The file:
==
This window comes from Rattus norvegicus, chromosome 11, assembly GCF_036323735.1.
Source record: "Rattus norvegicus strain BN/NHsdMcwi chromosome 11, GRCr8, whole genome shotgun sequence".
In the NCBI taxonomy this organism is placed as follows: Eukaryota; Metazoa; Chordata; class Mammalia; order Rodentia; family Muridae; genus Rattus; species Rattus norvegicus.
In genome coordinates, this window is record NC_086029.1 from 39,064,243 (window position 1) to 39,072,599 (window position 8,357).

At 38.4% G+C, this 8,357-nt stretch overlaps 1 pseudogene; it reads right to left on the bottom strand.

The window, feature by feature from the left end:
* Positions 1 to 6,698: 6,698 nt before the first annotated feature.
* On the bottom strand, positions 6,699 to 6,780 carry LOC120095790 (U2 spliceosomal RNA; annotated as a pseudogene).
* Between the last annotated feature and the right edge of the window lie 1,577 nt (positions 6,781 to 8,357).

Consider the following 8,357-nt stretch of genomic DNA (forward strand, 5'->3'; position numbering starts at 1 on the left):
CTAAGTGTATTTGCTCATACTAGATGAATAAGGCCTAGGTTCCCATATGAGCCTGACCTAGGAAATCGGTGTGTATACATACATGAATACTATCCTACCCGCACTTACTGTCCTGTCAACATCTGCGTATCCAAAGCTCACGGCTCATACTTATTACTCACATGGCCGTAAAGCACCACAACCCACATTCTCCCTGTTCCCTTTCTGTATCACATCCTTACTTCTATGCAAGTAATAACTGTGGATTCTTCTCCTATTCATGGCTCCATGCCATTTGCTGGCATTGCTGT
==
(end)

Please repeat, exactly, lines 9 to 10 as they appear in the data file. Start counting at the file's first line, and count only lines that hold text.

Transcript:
* Between the last annotated feature and the right edge of the window lie 1,577 nt (positions 6,781 to 8,357).

Consider the following 8,357-nt stretch of genomic DNA (forward strand, 5'->3'; position numbering starts at 1 on the left):